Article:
By Bill Hirschman
Face it, the Brits may challenge us in creating spectacle-driven musicals, but nobody but nobody puts on a dance musical like we rebels in the Colonies. (Well, Cats, but…)
Indisputable proof is An American In Paris, a new stage musical version “Inspired by the Motion Picture,” referring to the iconic 1951 Oscar-winning film directed by Vincente Minnelli, written by Alan Jay Lerner and choreographed by its star Gene Kelly. Oh, and with a varied collection of tunes by a couple of kids named Gershwin.
Even if you don’t think of yourself as a fan of the genre, even if you couldn’t bond with the new movie La La Land, even if you don’t expect to get caught dead at a ballet, this national tour from Broadway Across America is the kind of don’t miss experience playing sadly for barely a week at the Arsht Center. Doubtless it will tour again and again, but you would be missing this dazzling troupe including Miami City Ballet alumnae Sara Esty, her onstage partner Garen Scribner and Coral Springs native Etai Benson.
To be fair, this celebration of terpsichoria was choreographed by part-time Brit ballet master and first-time director Christopher Wheeldon. But we can claim him after giving him the Tony for his work here and his stay with the New York Ballet.
Still, this is about as American a piece possible even though it is set in post-WWII Paris. The can-do optimism, barely concealed vulnerability and open heartedness that we like to think characterized ourselves in the period suffuses every aspect of this lush and imaginative production.
Even more than the beautifully-sung Gershwin catalog, the lasting takeaway is the stunning dancing not just by the leads but the entire and very large cast down to the swings (35 including swings). The original cast on Broadway including Robert Fairchild and Leanne Cope, was, indeed, a peerless group. But this collection of artists is exemplary.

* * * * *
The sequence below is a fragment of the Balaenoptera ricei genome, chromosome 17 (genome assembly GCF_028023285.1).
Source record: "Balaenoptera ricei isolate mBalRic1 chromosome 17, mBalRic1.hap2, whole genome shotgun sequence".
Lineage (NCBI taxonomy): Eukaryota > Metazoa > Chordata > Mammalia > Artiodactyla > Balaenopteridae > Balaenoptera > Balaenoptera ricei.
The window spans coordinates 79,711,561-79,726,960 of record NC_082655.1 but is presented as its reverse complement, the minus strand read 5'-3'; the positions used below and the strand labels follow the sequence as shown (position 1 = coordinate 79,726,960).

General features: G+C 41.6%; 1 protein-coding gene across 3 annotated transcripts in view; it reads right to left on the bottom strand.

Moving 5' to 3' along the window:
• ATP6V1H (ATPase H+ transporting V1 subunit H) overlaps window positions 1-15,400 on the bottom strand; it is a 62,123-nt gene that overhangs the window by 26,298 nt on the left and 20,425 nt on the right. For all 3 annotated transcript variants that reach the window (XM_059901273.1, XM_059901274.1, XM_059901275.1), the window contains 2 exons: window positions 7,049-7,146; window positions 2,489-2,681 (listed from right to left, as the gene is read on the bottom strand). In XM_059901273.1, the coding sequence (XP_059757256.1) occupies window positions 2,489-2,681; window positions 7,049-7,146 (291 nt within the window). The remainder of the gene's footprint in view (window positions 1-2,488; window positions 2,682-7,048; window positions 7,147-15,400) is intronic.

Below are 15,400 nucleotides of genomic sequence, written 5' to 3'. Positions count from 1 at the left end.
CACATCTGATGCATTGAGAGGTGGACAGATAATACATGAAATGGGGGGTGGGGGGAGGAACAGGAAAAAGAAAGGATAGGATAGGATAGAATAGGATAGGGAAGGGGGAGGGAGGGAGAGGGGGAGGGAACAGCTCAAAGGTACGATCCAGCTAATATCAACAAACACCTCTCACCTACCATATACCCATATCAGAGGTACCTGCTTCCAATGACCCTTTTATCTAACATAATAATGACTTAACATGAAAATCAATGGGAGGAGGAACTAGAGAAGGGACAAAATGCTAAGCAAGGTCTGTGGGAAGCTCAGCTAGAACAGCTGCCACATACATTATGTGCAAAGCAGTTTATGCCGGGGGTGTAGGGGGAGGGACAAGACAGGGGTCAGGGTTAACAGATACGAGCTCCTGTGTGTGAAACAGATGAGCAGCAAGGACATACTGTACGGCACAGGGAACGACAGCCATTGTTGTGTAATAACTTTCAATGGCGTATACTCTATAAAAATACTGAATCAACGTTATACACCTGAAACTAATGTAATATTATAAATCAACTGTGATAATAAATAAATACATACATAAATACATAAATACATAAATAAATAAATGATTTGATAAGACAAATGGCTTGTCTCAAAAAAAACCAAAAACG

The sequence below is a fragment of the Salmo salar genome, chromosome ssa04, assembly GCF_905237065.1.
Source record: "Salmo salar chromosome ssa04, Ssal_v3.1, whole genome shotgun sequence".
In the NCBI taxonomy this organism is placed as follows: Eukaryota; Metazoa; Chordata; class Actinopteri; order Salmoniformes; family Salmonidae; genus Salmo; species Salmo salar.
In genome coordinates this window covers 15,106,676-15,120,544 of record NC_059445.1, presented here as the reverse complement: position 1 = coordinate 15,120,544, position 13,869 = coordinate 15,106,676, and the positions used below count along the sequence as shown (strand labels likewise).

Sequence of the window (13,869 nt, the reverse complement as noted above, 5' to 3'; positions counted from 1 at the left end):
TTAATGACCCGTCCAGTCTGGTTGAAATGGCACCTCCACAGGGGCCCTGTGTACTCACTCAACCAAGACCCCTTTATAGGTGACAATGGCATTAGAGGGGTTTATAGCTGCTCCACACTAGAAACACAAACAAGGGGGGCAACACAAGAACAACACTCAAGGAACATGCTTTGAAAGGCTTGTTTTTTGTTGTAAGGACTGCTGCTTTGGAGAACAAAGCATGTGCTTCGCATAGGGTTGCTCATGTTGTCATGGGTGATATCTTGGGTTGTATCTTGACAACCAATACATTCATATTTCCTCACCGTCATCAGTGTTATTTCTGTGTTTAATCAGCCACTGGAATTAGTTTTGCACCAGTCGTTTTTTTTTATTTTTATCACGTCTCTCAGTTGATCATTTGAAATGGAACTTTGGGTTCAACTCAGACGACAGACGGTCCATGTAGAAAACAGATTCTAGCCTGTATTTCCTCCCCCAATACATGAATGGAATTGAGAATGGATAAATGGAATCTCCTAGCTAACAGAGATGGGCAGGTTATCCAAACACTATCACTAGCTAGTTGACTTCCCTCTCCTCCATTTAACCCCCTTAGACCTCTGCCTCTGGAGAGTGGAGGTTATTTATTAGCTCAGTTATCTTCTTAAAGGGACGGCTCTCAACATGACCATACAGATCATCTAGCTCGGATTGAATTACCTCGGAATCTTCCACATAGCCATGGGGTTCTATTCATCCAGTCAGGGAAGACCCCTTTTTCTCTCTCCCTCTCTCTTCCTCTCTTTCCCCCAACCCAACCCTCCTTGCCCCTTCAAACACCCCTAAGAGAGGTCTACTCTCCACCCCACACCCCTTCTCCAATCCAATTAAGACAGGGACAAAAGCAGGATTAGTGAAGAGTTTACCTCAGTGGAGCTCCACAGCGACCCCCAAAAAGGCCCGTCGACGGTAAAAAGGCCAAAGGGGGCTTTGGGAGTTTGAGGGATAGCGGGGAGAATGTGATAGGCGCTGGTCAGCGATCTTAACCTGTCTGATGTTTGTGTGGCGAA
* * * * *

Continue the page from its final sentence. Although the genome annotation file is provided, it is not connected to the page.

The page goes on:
Watch them leap into the air, glide, pirouette, lift and swing their partner around their body, and arch strained muscles in scene after scene that slide together with a cinematic smoothness. It is a silent tribute to what the trained human body can do. Wheeldon’s endlessly ingenious and fresh movement is storytelling made flesh and, like every aspect of this production, is polished to a high gloss.
The creative team steadfastly refused to have the production look or sound anything like the film about an ebullient American artist who stays behind after V-E Day along with his friends, an acerbic American composer-to-be and a French heir who dreams of becoming a song-and-dance man. All three fall in love with a lovely young French salesclerk training to become a ballet dancer. This cannot end happily for everyone.
Veteran playwright Craig Lucas took the bones of Lerner’s script and produced a more-rounded credible tale. He laid in more darkness than the screenplay with clear reminders that the city has just emerged from years of war, occupation, deprivation, death and danger. As a result, love is a resurrection that must arise from the ashes, not some Technicolor fantasyland. Everyone has secrets, many derived from the war.